Month: December 2016

Being Undiagnosed. Was it my fault?

For what seems like forever, we have lived in limbo.

Freddie is my first child and during my pregnancy, which should have been exciting and restful, we found out at my 20 week scan that his brain wasn’t developing typically. To say we were devastated is an understatement. This marked the first day of limbo and uncertainty.  We had a foetal scan every other week at the city hospital, Microarray, amniocentesis, bloods and goodness knows what else. Everything came back negative but each week the scans showed more and more problems for our sweet baby. The doctors said at this stage they could only really tell us what it wasn’t and not what it was. We didn’t know you could have a disability without a name, something undiagnosed. But then, why would we?

We met with a Paediatric Neurologist who answered as many of our questions as he could but again he didn’t really have any answers, just that our baby would potentially have developmental difficulties of a mild to moderate nature. Although heartbroken and frightened, we decided to take the word ‘mild’ and run with it because the alternative was too awful. The consultants had on occasion offered us a termination but what shocked us most was that they could offer it, by panel, up to 39 weeks gestation.

Freddie was born at 35 weeks and he was so small. In fact, last week whilst my husband was clearing out some of the children’s old clothes he came across a tiny hand knitted cardigan which had been given to us by SCBU where we spent a week after his birth. All the tiny clothes we had bought were still too big. On this particular morning, I was feeling really happy and rushing to get the children out of the door but this totally floored me and floods of tears ensued.  All the memories of those early days and all my feelings of love and pride for how far he has come but how painful the process has been and the courage we have had to find was all wrapped up in this tiny cardigan. (Really must invest in some waterproof mascara). Once I’d sorted myself out, I took a minute and tried to focus on the positives of his progress and the progress of our family unit. I’m acutely aware it could have so easily broken down but so far so good. We have worked hard on our marriage and our family and we do of course have three children now which is wonderful.

The one thing that never went away though, was the feeling of blame which I have carried around with me for a long time. Was it the the bottle of Prosecco I drank the night before I realised I was pregnant? Was it the massage I had or the products I used or was it the flu jab I naively had in early pregnancy, without really knowing the implications? It’s been difficult not to dwell on it. We did receive a diagnosis from the DDD study earlier this year which has taken some of the pressure off but so far, Freddie is one of only 5 known in the UK with the same gene variant. So you could say we are still Undiagnosed to a degree, as the European Union states that a rare disease is defined by one that affects less than 5 in 10,000 of the general population. Other than having the cause of his difficulties and knowing it is De Novo in him and not hereditary, we don’t have much else and no prognosis. Even with the diagnosis, I still wonder if Epigenetics was at play? Im quite sure no medical professional is ever going to discuss this with me seriously but you can’t help having a gut feeling about something. Parenthood is filled with opportunities to feel guilt so for all you parents out there walking a similar path, I hear you. I am now in a place where I practice focussing on the here and now and the future and not the whys and hows because I know nothing will change by knowing. Its the only way forward to having peace. I do occasionally revisit Dr Google and the Epigenitics question that hangs over me but mostly it is now a story running in the background of my mind. If you can get to the point where it is quiet dialogue whispering in the background and not shouting at you, then you can claim some peace and let go of the guilt which shouldn’t really be there.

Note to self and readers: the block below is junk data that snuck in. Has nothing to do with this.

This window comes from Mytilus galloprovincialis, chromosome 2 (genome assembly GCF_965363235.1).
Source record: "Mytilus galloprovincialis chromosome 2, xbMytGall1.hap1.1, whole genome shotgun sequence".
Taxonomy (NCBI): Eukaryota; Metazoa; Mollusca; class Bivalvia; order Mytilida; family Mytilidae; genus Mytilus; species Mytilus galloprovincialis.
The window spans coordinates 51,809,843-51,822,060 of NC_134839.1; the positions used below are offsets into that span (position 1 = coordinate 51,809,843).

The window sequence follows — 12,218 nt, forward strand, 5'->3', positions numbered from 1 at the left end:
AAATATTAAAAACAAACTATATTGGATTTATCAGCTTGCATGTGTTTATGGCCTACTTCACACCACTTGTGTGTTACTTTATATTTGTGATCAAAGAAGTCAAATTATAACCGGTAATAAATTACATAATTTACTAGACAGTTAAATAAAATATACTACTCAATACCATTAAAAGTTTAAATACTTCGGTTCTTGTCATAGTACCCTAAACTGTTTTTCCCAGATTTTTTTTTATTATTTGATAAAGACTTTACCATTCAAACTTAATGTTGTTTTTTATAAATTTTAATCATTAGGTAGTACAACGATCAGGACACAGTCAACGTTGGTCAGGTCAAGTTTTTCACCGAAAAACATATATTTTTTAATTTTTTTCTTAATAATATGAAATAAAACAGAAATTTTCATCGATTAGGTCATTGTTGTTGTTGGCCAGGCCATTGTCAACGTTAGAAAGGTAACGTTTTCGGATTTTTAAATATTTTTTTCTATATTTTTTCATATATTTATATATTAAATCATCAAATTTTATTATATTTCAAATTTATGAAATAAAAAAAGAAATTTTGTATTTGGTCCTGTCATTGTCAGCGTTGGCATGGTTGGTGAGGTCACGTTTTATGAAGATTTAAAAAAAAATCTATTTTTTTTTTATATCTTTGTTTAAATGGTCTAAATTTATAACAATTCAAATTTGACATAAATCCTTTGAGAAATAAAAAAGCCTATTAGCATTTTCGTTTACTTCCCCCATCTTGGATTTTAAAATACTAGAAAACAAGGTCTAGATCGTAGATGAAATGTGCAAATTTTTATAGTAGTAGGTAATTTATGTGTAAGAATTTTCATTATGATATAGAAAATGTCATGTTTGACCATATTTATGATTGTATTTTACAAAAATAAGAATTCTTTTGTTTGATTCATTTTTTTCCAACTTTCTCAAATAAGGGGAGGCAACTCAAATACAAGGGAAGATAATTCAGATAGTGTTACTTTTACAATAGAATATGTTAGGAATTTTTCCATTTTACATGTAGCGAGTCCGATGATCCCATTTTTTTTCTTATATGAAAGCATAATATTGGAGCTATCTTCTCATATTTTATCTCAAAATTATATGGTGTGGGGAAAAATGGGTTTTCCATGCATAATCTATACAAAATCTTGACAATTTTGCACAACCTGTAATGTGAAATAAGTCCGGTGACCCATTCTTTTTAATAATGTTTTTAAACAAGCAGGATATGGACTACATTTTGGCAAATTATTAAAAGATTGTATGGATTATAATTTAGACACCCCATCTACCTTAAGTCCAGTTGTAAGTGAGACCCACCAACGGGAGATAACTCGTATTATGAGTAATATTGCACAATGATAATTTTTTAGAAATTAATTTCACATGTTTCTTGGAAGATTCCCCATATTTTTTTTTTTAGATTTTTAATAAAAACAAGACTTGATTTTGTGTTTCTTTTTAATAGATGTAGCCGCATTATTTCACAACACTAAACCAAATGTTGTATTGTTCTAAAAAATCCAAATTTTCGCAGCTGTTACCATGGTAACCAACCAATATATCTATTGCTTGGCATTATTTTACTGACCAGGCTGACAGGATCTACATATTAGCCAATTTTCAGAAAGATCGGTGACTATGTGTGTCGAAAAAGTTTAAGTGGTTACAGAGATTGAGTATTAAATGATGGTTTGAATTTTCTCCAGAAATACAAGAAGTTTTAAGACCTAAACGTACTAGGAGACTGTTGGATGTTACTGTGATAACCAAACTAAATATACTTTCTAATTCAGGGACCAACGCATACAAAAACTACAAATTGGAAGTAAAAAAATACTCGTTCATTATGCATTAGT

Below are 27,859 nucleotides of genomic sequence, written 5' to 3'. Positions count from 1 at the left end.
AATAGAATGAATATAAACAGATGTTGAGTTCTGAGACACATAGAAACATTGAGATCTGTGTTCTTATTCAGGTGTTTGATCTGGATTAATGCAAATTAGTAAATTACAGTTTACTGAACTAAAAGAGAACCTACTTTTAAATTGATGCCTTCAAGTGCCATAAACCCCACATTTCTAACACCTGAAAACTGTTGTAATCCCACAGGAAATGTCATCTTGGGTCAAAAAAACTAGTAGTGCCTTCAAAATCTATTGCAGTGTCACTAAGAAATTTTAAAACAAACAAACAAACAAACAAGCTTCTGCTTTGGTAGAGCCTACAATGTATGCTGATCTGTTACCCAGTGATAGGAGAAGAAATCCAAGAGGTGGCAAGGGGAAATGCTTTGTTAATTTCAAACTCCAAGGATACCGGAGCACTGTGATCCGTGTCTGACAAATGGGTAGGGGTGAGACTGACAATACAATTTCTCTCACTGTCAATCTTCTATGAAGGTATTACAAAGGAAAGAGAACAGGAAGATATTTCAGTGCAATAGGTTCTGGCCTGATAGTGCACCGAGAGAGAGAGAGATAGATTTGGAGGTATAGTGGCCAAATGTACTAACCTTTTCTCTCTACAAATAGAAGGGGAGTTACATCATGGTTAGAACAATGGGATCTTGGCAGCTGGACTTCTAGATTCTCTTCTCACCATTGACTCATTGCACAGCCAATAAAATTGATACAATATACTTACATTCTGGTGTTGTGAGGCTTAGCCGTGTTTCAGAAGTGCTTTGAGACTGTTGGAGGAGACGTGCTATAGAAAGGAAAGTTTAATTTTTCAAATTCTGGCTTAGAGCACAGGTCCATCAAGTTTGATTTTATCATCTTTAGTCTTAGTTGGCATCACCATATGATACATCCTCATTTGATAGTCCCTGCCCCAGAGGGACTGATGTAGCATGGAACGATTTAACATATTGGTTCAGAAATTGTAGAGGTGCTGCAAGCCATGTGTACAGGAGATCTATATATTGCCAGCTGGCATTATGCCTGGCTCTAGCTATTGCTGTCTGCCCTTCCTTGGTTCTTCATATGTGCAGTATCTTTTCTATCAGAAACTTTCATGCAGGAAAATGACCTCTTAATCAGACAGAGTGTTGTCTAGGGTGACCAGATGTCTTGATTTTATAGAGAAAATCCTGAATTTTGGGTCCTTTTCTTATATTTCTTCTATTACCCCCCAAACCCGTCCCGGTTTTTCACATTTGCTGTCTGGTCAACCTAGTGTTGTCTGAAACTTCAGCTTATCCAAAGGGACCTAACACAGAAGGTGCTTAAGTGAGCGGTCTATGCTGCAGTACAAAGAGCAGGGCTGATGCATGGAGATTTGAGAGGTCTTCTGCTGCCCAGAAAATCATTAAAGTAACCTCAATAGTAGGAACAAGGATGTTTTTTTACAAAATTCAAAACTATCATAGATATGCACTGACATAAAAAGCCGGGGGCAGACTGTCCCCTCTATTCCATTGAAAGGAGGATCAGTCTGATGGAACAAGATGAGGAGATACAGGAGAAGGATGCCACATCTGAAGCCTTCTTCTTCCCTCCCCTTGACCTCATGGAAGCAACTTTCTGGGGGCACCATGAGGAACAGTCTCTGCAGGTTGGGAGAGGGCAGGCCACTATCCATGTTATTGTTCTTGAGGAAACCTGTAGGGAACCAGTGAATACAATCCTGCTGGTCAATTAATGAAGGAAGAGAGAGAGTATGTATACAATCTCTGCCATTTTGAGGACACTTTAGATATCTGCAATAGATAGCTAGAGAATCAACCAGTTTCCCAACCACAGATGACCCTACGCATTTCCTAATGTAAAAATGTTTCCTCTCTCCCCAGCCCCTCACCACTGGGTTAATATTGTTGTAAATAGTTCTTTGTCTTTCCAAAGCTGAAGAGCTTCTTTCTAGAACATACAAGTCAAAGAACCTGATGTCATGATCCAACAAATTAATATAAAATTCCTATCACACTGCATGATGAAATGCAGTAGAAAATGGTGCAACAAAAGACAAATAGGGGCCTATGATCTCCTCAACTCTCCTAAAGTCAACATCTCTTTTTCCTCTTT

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How to be a Velvet Bulldozer

How to be a Velvet Bulldozer, is a term that has stuck ever since it was mentioned to me a few years ago by a friend of mine.
I was at the start of a very long period of time trying to get our local audiology department to take me seriously. My son clearly had hearing issues, he failed his new born hearing screening three times whilst we spent time in SCBU. They tried to get a reading for twenty minutes and now that I’ve had two more children, I realise the positive result of the test is measured in seconds. Had I known this then, I would have been on the case sooner. Even with these results and multiple other incomplete tests at around nine to ten months old, local audiology wouldn’t and in some ways couldn’t help us to help him. I really believe they were not experienced enough in working with children with special needs. I can recall very clearly, asking the lead audiologist why on earth they thought I would want him to have hearing aids if he didn’t need them? The whole thing was firing up my anger, sadness and irritation.
Anyway, as time went on, with more and more hearing tests, more appointments locally and in Birmingham all to no avail, with the direction of my very knowledgeable friend, we eventually took him to see a fabulous private audiologist who confirmed our suspicions and very wonderfully gave him some hearing aids on loan. It was a massive relief, not of course that his hearing was impaired but that someone was taking us seriously and agreed with our gut feeling and observations at home. This, alongside some specific speech and language therapy and developmental therapy helped him to switch his hearing on and it stopped the vacant moments he had been having since birth. We were also then on our way to the amazing Great Ormond Street Hospital where the lead audiologist also confirmed our fears but helped us to champion his needs.